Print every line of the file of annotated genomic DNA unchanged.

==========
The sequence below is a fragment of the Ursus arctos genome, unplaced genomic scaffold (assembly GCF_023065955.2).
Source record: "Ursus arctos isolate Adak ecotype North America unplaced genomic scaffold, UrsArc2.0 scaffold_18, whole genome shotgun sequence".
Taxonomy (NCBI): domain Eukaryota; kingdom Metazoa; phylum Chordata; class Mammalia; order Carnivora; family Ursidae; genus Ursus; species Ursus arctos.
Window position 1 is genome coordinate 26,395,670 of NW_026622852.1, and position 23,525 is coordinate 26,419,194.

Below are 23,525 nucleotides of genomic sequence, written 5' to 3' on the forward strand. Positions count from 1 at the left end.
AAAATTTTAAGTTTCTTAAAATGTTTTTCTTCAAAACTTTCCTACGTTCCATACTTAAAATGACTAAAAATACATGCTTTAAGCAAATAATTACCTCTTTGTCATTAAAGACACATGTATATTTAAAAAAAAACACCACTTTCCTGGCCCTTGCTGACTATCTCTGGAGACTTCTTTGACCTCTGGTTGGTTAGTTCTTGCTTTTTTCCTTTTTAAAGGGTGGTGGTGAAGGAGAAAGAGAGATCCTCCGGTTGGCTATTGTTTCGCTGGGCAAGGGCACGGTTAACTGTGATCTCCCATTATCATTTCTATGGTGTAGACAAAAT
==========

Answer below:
The sequence below is a fragment of the Ursus arctos genome, unplaced genomic scaffold (assembly GCF_023065955.2).
Source record: "Ursus arctos isolate Adak ecotype North America unplaced genomic scaffold, UrsArc2.0 scaffold_18, whole genome shotgun sequence".
Taxonomy (NCBI): domain Eukaryota; kingdom Metazoa; phylum Chordata; class Mammalia; order Carnivora; family Ursidae; genus Ursus; species Ursus arctos.
Window position 1 is genome coordinate 26,395,670 of NW_026622852.1, and position 23,525 is coordinate 26,419,194.

Below are 23,525 nucleotides of genomic sequence, written 5' to 3' on the forward strand. Positions count from 1 at the left end.
AAAATTTTAAGTTTCTTAAAATGTTTTTCTTCAAAACTTTCCTACGTTCCATACTTAAAATGACTAAAAATACATGCTTTAAGCAAATAATTACCTCTTTGTCATTAAAGACACATGTATATTTAAAAAAAAACACCACTTTCCTGGCCCTTGCTGACTATCTCTGGAGACTTCTTTGACCTCTGGTTGGTTAGTTCTTGCTTTTTTCCTTTTTAAAGGGTGGTGGTGAAGGAGAAAGAGAGATCCTCCGGTTGGCTATTGTTTCGCTGGGCAAGGGCACGGTTAACTGTGATCTCCCATTATCATTTCTATGGTGTAGACAAAAT